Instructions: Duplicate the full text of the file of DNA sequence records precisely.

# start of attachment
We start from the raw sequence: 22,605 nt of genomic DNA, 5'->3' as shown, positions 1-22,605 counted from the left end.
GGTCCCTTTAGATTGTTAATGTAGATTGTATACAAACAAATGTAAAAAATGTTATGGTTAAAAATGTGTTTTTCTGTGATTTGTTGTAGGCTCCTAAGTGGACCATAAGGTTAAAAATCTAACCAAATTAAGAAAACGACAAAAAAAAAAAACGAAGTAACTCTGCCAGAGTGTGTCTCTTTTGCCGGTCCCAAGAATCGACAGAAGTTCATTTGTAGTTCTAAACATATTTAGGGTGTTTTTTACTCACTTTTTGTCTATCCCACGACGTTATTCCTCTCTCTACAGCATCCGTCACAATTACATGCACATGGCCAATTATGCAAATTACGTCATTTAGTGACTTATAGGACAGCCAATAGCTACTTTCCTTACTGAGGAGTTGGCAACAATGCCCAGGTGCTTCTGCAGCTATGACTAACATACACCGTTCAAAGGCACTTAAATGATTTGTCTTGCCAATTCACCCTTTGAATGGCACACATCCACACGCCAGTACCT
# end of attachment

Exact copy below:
We start from the raw sequence: 22,605 nt of genomic DNA, 5'->3' as shown, positions 1-22,605 counted from the left end.
GGTCCCTTTAGATTGTTAATGTAGATTGTATACAAACAAATGTAAAAAATGTTATGGTTAAAAATGTGTTTTTCTGTGATTTGTTGTAGGCTCCTAAGTGGACCATAAGGTTAAAAATCTAACCAAATTAAGAAAACGACAAAAAAAAAAAACGAAGTAACTCTGCCAGAGTGTGTCTCTTTTGCCGGTCCCAAGAATCGACAGAAGTTCATTTGTAGTTCTAAACATATTTAGGGTGTTTTTTACTCACTTTTTGTCTATCCCACGACGTTATTCCTCTCTCTACAGCATCCGTCACAATTACATGCACATGGCCAATTATGCAAATTACGTCATTTAGTGACTTATAGGACAGCCAATAGCTACTTTCCTTACTGAGGAGTTGGCAACAATGCCCAGGTGCTTCTGCAGCTATGACTAACATACACCGTTCAAAGGCACTTAAATGATTTGTCTTGCCAATTCACCCTTTGAATGGCACACATCCACACGCCAGTACCT